Previewing each program in OUA West Women’s Basketball

Hamilton, ON- The last time the OUA West was a six-team division, the Western Mustangs finished on top. Led by first-year head coach Nate McKibbon and several veteran stars, the Mustangs made it all the way to the OUA semi-finals. 

This year’s division could be competitive with four of the six teams making the playoffs last year. The Mustangs went all the way to the semis once again The key question is whether any of them will break through and reach the OUA finals or win the Critelli Cup.

Algoma Thunderbirds 

(Algoma Thunderbirds)

Preseason Record: 0-5 

The Thunderbirds have been in the OUA since 2013-14 but have yet to reach the playoffs. They had a program-best 6-16 record in 2019-20 before falling to 1-13 last season.

The team loses important international players Megan Looney and Thais Matte. Forward Bethany Balaktsis and guard Gracie Batongbakal are among their top returning players. What’s notable about Algoma is their youth. Every player is in their first or second year of eligibility, including Lakehead transfer Rhianna Mae-Liang. 

The youthful group has some preseason games under their belt and are still searching for their first win of the season. 

Guelph Gryphons

Guelph’s Mackeeley Shantz (Photo: Laurel Jarvis/Guelph Athletics)

Preseason Record: 4-1

It’s a new era in Guelph as former associate head coach Megan Reid is the new head coach, succeeding Mark Walton. Reid was an assistant with the Guelph Nighthawks this summer and she takes over a program that’s been steady in the past few years. 

The Gryphons have posted a winning record three of the past four seasons but some of the core players from that run – Skyla Minaker, Burke Bechard and Reece Mungar –  have left. The team still has some returning production with Mackeely Shantz, Natalie Vigna and Renee Armstrong as their top three scorers so far this preseason.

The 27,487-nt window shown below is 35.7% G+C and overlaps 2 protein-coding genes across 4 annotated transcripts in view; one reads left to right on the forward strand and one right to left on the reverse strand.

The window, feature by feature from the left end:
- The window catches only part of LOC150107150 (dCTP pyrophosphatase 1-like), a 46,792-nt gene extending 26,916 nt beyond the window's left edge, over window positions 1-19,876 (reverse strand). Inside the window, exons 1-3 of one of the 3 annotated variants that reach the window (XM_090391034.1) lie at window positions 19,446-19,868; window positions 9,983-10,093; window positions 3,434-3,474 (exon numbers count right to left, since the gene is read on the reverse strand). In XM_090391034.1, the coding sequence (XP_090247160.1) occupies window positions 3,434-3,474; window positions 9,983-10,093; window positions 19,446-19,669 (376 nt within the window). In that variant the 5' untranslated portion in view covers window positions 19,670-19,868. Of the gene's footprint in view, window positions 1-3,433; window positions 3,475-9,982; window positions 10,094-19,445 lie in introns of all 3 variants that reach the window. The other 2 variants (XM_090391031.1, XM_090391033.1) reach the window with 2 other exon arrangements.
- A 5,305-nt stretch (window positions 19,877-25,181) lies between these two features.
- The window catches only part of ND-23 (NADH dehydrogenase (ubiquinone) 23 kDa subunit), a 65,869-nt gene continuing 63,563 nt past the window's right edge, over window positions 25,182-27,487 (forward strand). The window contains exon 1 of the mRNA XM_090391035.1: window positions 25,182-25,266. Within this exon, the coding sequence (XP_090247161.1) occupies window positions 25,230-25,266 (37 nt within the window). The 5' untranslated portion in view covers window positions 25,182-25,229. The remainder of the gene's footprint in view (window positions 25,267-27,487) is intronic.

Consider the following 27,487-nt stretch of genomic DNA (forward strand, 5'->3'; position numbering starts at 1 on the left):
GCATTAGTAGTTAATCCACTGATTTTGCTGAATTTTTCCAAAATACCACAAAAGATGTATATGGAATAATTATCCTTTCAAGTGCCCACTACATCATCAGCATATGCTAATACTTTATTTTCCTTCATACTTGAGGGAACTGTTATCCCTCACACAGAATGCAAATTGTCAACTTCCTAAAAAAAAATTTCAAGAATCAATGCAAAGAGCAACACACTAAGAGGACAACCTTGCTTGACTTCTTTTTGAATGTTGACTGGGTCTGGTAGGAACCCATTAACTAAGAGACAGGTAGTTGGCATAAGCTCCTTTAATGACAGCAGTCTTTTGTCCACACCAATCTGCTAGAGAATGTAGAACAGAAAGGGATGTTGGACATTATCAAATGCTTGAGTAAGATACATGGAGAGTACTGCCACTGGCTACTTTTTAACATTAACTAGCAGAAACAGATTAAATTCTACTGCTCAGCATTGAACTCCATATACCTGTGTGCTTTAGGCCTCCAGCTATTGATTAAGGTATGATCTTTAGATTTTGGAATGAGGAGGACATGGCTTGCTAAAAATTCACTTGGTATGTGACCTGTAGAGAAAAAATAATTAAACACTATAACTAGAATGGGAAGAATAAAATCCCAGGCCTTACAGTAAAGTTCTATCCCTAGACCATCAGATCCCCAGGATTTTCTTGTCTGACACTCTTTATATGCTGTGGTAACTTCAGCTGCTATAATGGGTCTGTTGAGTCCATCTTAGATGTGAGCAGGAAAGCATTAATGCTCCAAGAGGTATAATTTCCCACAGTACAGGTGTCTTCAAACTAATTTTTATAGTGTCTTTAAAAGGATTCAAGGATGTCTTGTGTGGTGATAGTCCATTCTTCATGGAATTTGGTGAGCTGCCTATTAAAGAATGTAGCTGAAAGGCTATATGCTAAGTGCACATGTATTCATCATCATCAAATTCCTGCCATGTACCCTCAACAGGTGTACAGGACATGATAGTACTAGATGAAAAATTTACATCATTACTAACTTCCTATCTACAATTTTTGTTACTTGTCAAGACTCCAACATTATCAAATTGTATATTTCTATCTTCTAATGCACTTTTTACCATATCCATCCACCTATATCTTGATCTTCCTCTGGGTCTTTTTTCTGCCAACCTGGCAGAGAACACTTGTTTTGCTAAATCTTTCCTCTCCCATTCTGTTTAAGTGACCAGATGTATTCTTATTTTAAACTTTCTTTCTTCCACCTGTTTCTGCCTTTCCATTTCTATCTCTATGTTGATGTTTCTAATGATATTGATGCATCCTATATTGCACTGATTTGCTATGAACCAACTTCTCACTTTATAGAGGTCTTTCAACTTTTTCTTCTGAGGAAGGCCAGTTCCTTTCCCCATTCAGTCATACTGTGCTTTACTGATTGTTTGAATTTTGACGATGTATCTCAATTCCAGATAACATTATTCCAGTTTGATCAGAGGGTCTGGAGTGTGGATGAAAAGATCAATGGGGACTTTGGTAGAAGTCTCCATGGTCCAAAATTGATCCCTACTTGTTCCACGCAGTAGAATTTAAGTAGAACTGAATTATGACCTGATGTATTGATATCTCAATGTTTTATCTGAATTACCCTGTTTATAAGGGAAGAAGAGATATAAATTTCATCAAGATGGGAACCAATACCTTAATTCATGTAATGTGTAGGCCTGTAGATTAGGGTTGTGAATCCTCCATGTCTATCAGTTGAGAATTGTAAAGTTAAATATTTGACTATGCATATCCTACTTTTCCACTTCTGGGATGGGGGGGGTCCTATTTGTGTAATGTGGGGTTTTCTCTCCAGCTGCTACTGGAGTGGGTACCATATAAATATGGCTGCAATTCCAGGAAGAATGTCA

Guelph also comes into the season on a four-game winning streak with victories over UNBC, Waterloo, McGill and Ontario Tech. Don’t be surprised if they’re contending for the top of the division once again. 

Waterloo Warriors

(Waterloo Warriors)

Preseason Record: 6-3

If last season was about the Warriors breaking through and ending their playoff drought, this year will be about building on that. Head coach Jessica Roque’s team certainly has the players to do so. 

Roque is entering her third year (second playing season) as Waterloo’s head coach, after being a top assistant at TMU. Led by OUA All-Star Vanessa Hughes, Kaitlyn Overeem, Beth Howlett and Windsor transfer Madeleine Adams, the Warriors finished with a 9-5 record before losing to McMaster in the playoffs. It was their first playoff berth and winning season since 2008. 

All those players mentioned above are back. The team has six fourth or fifth year players. The results have come this preseason with wins against Concordia and Alberta and a close loss to Queen’s. Perhaps this is the year they not only make the playoffs again but make a run once they’re in. 

Western Mustangs

(Western Mustangs)

Preseason Record: 4-3